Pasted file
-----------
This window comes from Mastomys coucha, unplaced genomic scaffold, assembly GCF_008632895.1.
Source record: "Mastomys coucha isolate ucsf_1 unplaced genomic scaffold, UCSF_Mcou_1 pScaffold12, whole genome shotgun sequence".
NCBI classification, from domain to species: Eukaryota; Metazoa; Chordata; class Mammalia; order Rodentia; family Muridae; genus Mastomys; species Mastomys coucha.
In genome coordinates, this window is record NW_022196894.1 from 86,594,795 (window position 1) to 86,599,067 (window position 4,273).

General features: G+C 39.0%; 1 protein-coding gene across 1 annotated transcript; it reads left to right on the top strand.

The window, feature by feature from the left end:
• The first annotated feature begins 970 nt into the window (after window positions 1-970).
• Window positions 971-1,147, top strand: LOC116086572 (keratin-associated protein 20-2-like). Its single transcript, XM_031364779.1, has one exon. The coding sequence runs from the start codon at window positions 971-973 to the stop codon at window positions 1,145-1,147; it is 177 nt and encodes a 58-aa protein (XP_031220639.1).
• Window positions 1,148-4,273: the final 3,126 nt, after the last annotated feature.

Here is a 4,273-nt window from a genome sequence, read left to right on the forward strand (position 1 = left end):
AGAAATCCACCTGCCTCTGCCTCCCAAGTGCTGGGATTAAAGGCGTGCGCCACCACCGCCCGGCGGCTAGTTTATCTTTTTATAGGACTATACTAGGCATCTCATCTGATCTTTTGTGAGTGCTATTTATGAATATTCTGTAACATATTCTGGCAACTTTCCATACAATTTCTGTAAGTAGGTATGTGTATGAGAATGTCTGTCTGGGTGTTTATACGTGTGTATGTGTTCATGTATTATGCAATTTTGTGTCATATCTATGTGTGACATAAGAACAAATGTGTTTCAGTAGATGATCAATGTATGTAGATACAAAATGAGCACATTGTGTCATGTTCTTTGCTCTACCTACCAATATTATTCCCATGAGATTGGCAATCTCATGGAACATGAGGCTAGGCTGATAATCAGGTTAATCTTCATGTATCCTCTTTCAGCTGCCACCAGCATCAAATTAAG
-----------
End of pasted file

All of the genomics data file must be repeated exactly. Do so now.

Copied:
This window comes from Mastomys coucha, unplaced genomic scaffold, assembly GCF_008632895.1.
Source record: "Mastomys coucha isolate ucsf_1 unplaced genomic scaffold, UCSF_Mcou_1 pScaffold12, whole genome shotgun sequence".
NCBI classification, from domain to species: Eukaryota; Metazoa; Chordata; class Mammalia; order Rodentia; family Muridae; genus Mastomys; species Mastomys coucha.
In genome coordinates, this window is record NW_022196894.1 from 86,594,795 (window position 1) to 86,599,067 (window position 4,273).

General features: G+C 39.0%; 1 protein-coding gene across 1 annotated transcript; it reads left to right on the top strand.

The window, feature by feature from the left end:
• The first annotated feature begins 970 nt into the window (after window positions 1-970).
• Window positions 971-1,147, top strand: LOC116086572 (keratin-associated protein 20-2-like). Its single transcript, XM_031364779.1, has one exon. The coding sequence runs from the start codon at window positions 971-973 to the stop codon at window positions 1,145-1,147; it is 177 nt and encodes a 58-aa protein (XP_031220639.1).
• Window positions 1,148-4,273: the final 3,126 nt, after the last annotated feature.

Here is a 4,273-nt window from a genome sequence, read left to right on the forward strand (position 1 = left end):
AGAAATCCACCTGCCTCTGCCTCCCAAGTGCTGGGATTAAAGGCGTGCGCCACCACCGCCCGGCGGCTAGTTTATCTTTTTATAGGACTATACTAGGCATCTCATCTGATCTTTTGTGAGTGCTATTTATGAATATTCTGTAACATATTCTGGCAACTTTCCATACAATTTCTGTAAGTAGGTATGTGTATGAGAATGTCTGTCTGGGTGTTTATACGTGTGTATGTGTTCATGTATTATGCAATTTTGTGTCATATCTATGTGTGACATAAGAACAAATGTGTTTCAGTAGATGATCAATGTATGTAGATACAAAATGAGCACATTGTGTCATGTTCTTTGCTCTACCTACCAATATTATTCCCATGAGATTGGCAATCTCATGGAACATGAGGCTAGGCTGATAATCAGGTTAATCTTCATGTATCCTCTTTCAGCTGCCACCAGCATCAAATTAAG